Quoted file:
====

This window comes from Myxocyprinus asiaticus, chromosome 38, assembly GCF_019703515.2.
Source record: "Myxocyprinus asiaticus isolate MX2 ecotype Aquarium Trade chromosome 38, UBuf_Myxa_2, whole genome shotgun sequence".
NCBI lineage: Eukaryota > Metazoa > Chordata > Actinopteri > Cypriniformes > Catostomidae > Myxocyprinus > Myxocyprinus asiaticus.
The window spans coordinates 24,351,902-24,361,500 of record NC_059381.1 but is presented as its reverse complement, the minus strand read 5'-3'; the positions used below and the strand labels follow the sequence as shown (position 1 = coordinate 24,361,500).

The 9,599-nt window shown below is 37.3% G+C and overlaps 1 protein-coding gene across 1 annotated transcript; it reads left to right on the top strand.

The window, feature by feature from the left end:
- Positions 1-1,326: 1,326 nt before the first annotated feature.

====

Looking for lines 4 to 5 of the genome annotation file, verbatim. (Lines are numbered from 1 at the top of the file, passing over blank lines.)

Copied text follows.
The window spans coordinates 24,351,902-24,361,500 of record NC_059381.1 but is presented as its reverse complement, the minus strand read 5'-3'; the positions used below and the strand labels follow the sequence as shown (position 1 = coordinate 24,361,500).

The 9,599-nt window shown below is 37.3% G+C and overlaps 1 protein-coding gene across 1 annotated transcript; it reads left to right on the top strand.